Summary S Summary This summary of the explains the structure research project. This master thesis contains a comprehensive on concepts and models which support and multi-disciplinary research on the integrated transport planning, such as ‘Transit integration of transport infrastructure and land- Oriented Development’ (TOD). Because of the use. ‘The Rijn Gouwe Lijn’ (RGL), a rail project multi-dimensional content this research, the which connects the area between Leiden and theoretical framework shows the structure of Gouda is chosen as a case study. The research the TIP-model (Koppenjan & Groenewegen, is comprehensive in the sense that studies 2005), and follows this structure in ﬁnding are done according to three dimensions for speciﬁc concepts within the spatial, institutional ‘complex technological systems’ such as railway and process dimension. This means that the infrastructure: technical (space), institutions and research goes further than spatial development process – derived from the conceptual ‘TIP- concepts as TOD; from the institutional model’ of Koppenjan and Groenewegen (2005). perspective organizational models are investigated that support the spatial concepts The research of this master thesis draws on and the integration of policies. In terms of some critical issues and major developments, process, strategic spatial planning approaches which contribute to a changing practice and funding mechanisms are explained. of spatial planning in the Netherlands: the Subsequently, research criteria or indicators are constraints around integration of infrastructure derived from the theoretical concepts, which planning and spatial development, and the can be used for the empirical analysis of the related issues of governance at regional case study area in order to ﬁnd answers to the level, between provincial and municipal research questions. The case study is regarded administration – also known as the ‘regional as the speciﬁc ﬁeld study. gap’. Both issues come together with projects in regional transport infrastructure. Within The Rijn Gouwe Lijn (RGL) is used as a case this context two main research questions study to address these issues. The east-part deﬁne the subject of research, the ﬁrst for of this project is a railway line, running from addressing the issues at the case study, the Leiden to Gouda. This project is relevant second for proposing (alternative) design because it crosses various municipal territories. recommendations: Also the project is known of it’s the difﬁculties around the decision-making process. The • What are the issues of governance empirical research on this project (from the between local planning agencies, around perspective of space, institutions and process) the integration of sectoral polices on shows that there was no or little governance mobility and land-use and around the culture at involved public authorities for implementation of a transport infrastructure integration of policies on mobility and land-use. project such as the Rijn Gouwe Lijn at Also supporting integral concepts or visions on regional level? the project where missing. Thirdly, the study reveals the potentials of regional partnerships • What planning mechanism can address to ﬁll the ‘regional gap’ between municipalities issues of governance, facilitate integration of and provincial government. policies and support the implementation of such a project? Based on the results of the case study and with the knowledge of various theoretical concepts The research is inductive: it starts with an related to integrated transport planning, some observation study on the spatial planning recommendations have been done which practice within the Netherlands, including the ultimately have been translated to (alternative) current issues and developments within this spatial, institutional and process design system that might inﬂuence large infrastructure proposals for the project and its region – the projects (appendix A). This stage, the general design of artifacts. ﬁeld study, is followed by a literature study Fig. 0.1 Research methodology: inductive research Fig. 0.2 Adapted satellite image of landscape 2 between Leiden & Gouda Summary 3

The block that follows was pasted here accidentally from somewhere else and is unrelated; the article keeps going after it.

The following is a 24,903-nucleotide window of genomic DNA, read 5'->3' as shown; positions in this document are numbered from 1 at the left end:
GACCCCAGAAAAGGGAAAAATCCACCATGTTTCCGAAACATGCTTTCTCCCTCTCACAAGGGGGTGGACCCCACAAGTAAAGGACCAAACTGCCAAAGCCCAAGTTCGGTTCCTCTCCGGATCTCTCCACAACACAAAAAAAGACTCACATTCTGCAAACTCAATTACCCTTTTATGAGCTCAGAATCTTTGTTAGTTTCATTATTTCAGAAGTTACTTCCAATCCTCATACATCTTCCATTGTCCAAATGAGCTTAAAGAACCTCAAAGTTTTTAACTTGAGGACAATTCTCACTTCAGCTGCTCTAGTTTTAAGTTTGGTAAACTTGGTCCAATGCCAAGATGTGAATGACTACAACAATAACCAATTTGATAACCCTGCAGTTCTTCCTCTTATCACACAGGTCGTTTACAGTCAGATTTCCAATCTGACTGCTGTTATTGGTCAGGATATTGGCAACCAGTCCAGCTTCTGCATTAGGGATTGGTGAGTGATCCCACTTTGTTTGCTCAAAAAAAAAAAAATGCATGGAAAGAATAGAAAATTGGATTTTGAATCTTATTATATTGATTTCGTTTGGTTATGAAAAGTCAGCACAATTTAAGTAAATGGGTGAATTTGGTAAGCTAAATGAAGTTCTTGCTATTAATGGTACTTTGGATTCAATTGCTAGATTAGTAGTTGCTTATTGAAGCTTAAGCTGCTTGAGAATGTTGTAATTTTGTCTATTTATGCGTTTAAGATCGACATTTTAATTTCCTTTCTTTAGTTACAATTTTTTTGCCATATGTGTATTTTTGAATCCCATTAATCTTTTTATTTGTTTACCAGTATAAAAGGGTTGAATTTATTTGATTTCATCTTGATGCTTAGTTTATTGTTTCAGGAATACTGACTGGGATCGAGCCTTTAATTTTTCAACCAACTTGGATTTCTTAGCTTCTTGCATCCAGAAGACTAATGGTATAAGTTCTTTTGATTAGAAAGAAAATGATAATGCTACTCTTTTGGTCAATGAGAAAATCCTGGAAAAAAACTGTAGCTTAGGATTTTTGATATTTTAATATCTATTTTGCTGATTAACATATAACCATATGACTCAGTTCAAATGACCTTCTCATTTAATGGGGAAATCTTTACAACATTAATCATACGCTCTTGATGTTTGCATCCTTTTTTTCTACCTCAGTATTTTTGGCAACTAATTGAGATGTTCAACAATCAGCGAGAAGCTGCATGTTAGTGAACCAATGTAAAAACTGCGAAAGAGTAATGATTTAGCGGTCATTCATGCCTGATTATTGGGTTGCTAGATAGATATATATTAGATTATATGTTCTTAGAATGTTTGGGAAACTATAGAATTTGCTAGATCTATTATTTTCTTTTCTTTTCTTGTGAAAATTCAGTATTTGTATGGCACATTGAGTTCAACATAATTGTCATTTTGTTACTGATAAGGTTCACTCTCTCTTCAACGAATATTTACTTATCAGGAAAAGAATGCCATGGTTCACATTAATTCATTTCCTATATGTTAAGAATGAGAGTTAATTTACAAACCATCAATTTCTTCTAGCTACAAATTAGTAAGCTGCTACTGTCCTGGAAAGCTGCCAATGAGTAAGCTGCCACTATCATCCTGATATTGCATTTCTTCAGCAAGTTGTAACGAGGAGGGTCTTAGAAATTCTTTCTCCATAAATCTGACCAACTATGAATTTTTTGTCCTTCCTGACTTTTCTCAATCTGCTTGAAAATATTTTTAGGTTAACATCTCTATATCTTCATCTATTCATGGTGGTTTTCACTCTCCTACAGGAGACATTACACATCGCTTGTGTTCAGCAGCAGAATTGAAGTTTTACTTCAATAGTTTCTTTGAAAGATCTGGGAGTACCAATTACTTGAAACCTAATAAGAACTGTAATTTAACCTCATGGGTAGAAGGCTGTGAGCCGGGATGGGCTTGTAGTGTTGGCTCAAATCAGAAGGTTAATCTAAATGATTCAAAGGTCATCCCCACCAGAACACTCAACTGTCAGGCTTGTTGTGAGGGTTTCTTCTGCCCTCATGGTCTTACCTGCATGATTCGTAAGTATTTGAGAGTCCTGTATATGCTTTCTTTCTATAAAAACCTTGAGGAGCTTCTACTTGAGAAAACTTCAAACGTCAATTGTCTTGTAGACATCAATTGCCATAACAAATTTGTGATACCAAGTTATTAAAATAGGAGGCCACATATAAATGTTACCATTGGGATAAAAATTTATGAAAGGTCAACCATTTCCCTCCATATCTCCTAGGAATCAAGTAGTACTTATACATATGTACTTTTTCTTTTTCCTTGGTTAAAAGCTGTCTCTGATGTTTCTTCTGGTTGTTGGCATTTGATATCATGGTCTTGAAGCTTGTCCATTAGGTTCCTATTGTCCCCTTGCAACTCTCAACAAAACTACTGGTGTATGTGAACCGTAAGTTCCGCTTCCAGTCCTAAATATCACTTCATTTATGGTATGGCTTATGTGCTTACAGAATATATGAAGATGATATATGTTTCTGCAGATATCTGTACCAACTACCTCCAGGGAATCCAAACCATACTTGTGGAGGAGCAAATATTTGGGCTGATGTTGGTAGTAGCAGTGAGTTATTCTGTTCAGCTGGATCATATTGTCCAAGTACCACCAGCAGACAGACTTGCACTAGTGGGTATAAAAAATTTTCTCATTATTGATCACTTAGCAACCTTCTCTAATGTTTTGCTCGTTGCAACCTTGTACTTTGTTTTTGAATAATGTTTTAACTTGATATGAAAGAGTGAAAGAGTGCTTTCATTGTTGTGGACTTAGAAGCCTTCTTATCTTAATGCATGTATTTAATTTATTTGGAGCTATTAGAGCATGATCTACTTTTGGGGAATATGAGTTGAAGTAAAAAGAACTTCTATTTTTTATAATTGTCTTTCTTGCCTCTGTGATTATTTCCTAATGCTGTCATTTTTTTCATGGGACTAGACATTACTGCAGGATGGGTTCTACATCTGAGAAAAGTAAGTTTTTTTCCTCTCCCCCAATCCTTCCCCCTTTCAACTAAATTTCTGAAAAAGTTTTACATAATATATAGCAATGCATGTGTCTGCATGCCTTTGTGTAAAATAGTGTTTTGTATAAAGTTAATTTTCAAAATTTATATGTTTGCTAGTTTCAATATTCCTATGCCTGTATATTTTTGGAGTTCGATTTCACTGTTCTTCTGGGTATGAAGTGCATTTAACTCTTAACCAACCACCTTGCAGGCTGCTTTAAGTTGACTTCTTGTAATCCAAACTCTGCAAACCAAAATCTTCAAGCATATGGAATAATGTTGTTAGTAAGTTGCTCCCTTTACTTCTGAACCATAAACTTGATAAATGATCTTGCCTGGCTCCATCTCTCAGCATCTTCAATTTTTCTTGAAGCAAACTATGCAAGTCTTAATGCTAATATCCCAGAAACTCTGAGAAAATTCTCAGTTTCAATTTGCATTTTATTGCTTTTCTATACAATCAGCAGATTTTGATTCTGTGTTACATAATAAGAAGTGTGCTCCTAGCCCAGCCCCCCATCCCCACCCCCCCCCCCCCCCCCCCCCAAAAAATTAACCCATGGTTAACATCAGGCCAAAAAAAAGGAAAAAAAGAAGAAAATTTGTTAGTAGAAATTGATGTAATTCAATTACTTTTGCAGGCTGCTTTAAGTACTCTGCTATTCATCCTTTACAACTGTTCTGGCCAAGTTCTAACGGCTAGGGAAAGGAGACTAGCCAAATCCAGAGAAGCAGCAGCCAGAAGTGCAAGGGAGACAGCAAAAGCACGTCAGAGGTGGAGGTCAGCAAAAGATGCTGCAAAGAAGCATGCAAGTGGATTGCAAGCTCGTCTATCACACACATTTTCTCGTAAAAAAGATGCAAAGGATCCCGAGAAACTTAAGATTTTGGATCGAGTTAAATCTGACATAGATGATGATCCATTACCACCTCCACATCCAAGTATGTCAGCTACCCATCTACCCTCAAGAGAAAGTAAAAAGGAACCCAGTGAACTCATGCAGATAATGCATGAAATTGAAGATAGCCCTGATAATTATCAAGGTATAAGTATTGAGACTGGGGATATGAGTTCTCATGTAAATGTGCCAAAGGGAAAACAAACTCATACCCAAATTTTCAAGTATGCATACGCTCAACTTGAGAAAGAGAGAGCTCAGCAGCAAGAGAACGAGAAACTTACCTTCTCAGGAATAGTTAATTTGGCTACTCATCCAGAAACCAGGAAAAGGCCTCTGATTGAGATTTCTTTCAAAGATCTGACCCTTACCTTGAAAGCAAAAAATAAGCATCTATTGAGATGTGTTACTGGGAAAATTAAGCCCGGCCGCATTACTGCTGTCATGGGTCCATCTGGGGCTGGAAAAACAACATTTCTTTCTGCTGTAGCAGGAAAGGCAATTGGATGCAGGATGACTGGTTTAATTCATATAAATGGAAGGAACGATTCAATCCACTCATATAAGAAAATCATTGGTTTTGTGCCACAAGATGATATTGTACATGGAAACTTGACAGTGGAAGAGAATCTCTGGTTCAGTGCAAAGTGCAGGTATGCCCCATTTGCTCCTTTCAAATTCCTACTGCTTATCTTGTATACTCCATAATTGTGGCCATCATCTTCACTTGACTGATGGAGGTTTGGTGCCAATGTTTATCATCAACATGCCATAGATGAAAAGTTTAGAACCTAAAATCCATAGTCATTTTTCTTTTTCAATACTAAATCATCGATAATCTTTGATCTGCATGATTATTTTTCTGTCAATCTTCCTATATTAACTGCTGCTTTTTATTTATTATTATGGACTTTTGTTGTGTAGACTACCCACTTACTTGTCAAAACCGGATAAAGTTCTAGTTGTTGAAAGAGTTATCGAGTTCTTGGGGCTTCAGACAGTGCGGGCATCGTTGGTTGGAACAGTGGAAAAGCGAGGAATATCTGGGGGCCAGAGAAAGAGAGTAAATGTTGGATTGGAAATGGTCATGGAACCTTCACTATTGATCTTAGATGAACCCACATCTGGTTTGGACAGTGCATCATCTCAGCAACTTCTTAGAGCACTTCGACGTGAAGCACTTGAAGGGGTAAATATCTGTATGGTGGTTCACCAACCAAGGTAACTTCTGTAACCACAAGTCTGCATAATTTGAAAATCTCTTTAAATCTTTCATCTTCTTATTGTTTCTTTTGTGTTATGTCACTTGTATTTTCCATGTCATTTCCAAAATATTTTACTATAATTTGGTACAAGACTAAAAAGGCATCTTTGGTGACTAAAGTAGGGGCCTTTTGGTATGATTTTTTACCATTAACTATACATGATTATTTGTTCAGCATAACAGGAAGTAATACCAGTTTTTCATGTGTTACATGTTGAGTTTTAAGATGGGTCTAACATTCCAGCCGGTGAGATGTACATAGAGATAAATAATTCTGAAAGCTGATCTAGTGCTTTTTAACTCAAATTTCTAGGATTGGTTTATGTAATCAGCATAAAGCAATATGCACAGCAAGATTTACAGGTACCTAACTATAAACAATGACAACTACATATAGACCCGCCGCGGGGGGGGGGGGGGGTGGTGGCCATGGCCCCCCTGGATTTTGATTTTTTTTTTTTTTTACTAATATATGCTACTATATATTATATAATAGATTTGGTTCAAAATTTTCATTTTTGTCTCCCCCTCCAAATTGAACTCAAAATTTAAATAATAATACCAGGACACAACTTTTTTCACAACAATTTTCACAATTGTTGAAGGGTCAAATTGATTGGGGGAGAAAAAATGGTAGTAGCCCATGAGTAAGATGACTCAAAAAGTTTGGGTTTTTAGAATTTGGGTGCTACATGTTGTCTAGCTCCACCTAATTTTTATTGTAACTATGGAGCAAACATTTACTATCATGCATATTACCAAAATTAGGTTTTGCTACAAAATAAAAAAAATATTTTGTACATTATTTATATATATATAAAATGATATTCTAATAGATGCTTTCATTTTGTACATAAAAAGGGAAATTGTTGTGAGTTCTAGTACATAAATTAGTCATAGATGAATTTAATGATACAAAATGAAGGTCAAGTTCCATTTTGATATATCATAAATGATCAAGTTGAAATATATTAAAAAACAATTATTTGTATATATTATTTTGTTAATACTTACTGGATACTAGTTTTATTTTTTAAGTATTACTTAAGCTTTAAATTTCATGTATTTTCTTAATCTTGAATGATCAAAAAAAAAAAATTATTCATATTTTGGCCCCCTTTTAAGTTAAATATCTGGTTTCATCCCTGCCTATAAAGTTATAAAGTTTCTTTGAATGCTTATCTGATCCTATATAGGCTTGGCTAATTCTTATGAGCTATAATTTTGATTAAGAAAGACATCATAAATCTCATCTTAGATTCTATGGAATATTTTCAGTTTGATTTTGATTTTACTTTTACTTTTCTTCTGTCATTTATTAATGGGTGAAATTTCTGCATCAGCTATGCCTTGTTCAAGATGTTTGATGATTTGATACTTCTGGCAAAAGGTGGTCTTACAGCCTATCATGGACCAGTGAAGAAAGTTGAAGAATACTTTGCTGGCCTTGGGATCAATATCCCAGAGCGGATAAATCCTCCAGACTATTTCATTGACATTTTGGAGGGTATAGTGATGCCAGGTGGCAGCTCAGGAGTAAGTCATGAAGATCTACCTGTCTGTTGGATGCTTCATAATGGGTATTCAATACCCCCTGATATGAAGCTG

A Acknowledgements I would like to thank all the persons who contributed to the graduation project. Inquiries with experts, citizens, and other respondents - the interviewees from the provine of Zuid-Holland, the municipality of Zoeterwoude, the regional partnership Holland Rijnland, the former alderman of the municipality of Leiden, the Chamber of Commerce (KvK) and ProRail. Also I would like to emphasize Procap for their willingness to get me the right information, the project organization of the Rijn Gouwe Lijn who kept me informed on the recent developments around the project and the association ‘Deltametropool’ who helped me with some of the empirical analysis. My special thanks go out to my parents, who always have been there for me. They supported me in my studies since I started at the Intermediate Vocational Education (MBO). It is doubtful if I would have achieved this level without their mental support. Last but not least, I would like to thank Vincent Nadin and Wil Zonneveld for their mentorship. They allowed me to study spatial planning issues that caught my personal interest, and supported me to involve studies on other disciplines such as public management. Jasper Bras Delft, November 2012Fig. 0.3 Traditionally a photograph of everygraduation student within the studio ComplexCities is taken, in order to promote thesubject of research. Acknowledgements 5